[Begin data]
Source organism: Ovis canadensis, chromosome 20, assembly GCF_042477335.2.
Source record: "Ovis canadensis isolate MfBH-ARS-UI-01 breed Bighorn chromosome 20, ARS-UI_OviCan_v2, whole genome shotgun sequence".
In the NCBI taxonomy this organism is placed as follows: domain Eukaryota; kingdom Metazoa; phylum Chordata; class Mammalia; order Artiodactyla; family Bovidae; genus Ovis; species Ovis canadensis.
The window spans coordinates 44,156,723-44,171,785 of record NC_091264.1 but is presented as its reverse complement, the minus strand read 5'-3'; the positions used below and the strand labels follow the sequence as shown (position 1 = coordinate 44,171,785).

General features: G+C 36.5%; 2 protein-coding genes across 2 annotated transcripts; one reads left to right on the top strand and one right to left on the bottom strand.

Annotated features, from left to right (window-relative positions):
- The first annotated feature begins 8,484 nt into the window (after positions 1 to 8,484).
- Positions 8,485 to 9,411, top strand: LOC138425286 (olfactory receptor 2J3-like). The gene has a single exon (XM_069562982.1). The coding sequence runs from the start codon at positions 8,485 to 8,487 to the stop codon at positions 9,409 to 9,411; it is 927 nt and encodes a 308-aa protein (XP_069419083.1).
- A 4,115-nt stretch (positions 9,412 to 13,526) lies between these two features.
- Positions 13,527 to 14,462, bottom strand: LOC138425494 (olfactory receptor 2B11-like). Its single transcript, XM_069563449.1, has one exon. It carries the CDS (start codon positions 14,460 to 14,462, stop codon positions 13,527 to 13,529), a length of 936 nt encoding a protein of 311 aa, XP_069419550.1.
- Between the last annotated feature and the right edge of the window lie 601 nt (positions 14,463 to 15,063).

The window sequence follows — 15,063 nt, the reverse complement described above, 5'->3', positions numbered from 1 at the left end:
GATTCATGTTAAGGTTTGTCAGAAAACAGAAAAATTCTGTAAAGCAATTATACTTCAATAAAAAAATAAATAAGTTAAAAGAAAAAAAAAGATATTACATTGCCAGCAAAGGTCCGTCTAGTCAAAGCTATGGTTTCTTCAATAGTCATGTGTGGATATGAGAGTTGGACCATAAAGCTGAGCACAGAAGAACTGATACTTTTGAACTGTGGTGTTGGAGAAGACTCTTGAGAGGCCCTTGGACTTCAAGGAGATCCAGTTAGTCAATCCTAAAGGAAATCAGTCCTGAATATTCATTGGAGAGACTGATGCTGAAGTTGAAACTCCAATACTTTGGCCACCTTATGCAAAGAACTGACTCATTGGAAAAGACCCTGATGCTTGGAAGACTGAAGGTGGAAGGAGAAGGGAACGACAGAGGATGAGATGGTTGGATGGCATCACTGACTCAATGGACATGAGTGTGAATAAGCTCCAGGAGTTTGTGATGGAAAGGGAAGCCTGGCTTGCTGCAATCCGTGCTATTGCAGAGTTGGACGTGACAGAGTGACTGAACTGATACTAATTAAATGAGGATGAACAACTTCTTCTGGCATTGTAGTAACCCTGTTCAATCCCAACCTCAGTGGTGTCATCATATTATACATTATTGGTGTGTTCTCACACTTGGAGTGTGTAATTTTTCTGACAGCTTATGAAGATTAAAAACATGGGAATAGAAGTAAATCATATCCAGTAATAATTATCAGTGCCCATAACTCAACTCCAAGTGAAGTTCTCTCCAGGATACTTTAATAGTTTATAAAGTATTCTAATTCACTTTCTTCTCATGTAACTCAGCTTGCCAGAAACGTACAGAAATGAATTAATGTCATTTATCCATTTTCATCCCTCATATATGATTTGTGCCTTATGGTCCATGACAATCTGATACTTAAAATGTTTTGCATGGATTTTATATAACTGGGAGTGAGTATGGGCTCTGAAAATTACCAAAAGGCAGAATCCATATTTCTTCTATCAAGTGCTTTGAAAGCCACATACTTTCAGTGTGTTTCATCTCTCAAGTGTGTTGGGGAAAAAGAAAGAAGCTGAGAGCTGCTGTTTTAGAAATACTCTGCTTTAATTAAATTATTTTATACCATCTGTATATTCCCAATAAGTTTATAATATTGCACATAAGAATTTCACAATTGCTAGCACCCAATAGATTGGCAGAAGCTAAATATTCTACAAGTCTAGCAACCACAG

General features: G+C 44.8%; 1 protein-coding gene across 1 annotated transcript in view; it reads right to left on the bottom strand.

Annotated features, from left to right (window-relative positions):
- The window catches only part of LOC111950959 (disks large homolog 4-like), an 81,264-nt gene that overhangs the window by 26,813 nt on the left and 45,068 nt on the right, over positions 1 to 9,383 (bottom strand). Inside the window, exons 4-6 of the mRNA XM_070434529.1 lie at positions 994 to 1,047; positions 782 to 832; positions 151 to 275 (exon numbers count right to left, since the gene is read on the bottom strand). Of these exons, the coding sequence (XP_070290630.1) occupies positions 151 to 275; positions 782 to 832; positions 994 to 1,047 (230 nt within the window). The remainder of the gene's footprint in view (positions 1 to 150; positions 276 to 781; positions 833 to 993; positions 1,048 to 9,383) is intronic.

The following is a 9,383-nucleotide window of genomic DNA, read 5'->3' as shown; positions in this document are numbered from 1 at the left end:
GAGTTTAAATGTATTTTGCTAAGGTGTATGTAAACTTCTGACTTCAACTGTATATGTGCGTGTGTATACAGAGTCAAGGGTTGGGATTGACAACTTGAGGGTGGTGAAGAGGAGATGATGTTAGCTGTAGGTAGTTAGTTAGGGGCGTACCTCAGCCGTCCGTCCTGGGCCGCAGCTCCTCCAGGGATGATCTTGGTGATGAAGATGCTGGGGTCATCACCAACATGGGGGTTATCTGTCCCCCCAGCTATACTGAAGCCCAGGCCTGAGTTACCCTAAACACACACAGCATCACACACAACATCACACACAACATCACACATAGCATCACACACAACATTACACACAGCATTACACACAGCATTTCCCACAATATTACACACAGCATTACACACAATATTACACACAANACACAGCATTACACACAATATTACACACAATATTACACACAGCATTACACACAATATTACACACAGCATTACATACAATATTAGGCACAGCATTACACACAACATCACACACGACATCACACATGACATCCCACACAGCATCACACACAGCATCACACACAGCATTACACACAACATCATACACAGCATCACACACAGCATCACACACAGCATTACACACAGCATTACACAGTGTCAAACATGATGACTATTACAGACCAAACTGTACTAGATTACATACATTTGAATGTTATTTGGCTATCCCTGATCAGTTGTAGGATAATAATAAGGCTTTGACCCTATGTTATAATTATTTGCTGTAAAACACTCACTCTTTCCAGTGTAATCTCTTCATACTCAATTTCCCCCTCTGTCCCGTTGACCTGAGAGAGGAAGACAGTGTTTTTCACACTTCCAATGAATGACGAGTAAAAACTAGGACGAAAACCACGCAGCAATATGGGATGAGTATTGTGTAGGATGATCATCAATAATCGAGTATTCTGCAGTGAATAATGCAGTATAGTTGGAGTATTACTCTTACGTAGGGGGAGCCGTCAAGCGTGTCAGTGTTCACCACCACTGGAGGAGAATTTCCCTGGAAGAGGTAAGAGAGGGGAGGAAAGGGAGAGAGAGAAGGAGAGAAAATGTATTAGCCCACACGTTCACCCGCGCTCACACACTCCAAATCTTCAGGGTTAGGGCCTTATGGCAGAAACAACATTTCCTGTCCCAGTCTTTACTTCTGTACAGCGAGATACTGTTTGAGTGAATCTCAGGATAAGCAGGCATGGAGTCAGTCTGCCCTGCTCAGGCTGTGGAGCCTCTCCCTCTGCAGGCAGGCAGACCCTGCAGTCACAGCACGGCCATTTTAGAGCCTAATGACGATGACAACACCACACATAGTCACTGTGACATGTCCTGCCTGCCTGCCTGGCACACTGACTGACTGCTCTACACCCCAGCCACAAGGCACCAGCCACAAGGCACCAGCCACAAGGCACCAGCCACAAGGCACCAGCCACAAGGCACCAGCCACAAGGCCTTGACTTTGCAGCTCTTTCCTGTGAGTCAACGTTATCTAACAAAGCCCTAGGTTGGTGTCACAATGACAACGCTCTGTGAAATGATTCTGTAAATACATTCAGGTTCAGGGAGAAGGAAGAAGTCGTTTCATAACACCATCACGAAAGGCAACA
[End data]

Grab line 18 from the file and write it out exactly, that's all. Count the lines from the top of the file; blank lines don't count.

GAGTTTAAATGTATTTTGCTAAGGTGTATGTAAACTTCTGACTTCAACTGTATATGTGCGTGTGTATACAGAGTCAAGGGTTGGGATTGACAACTTGAGGGTGGTGAAGAGGAGATGATGTTAGCTGTAGGTAGTTAGTTAGGGGCGTACCTCAGCCGTCCGTCCTGGGCCGCAGCTCCTCCAGGGATGATCTTGGTGATGAAGATGCTGGGGTCATCACCAACATGGGGGTTATCTGTCCCCCCAGCTATACTGAAGCCCAGGCCTGAGTTACCCTAAACACACACAGCATCACACACAACATCACACACAACATCACACATAGCATCACACACAACATTACACACAGCATTACACACAGCATTTCCCACAATATTACACACAGCATTACACACAATATTACACACAANACACAGCATTACACACAATATTACACACAATATTACACACAGCATTACACACAATATTACACACAGCATTACATACAATATTAGGCACAGCATTACACACAACATCACACACGACATCACACATGACATCCCACACAGCATCACACACAGCATCACACACAGCATTACACACAACATCATACACAGCATCACACACAGCATCACACACAGCATTACACACAGCATTACACAGTGTCAAACATGATGACTATTACAGACCAAACTGTACTAGATTACATACATTTGAATGTTATTTGGCTATCCCTGATCAGTTGTAGGATAATAATAAGGCTTTGACCCTATGTTATAATTATTTGCTGTAAAACACTCACTCTTTCCAGTGTAATCTCTTCATACTCAATTTCCCCCTCTGTCCCGTTGACCTGAGAGAGGAAGACAGTGTTTTTCACACTTCCAATGAATGACGAGTAAAAACTAGGACGAAAACCACGCAGCAATATGGGATGAGTATTGTGTAGGATGATCATCAATAATCGAGTATTCTGCAGTGAATAATGCAGTATAGTTGGAGTATTACTCTTACGTAGGGGGAGCCGTCAAGCGTGTCAGTGTTCACCACCACTGGAGGAGAATTTCCCTGGAAGAGGTAAGAGAGGGGAGGAAAGGGAGAGAGAGAAGGAGAGAAAATGTATTAGCCCACACGTTCACCCGCGCTCACACACTCCAAATCTTCAGGGTTAGGGCCTTATGGCAGAAACAACATTTCCTGTCCCAGTCTTTACTTCTGTACAGCGAGATACTGTTTGAGTGAATCTCAGGATAAGCAGGCATGGAGTCAGTCTGCCCTGCTCAGGCTGTGGAGCCTCTCCCTCTGCAGGCAGGCAGACCCTGCAGTCACAGCACGGCCATTTTAGAGCCTAATGACGATGACAACACCACACATAGTCACTGTGACATGTCCTGCCTGCCTGCCTGGCACACTGACTGACTGCTCTACACCCCAGCCACAAGGCACCAGCCACAAGGCACCAGCCACAAGGCACCAGCCACAAGGCACCAGCCACAAGGCACCAGCCACAAGGCCTTGACTTTGCAGCTCTTTCCTGTGAGTCAACGTTATCTAACAAAGCCCTAGGTTGGTGTCACAATGACAACGCTCTGTGAAATGATTCTGTAAATACATTCAGGTTCAGGGAGAAGGAAGAAGTCGTTTCATAACACCATCACGAAAGGCAACA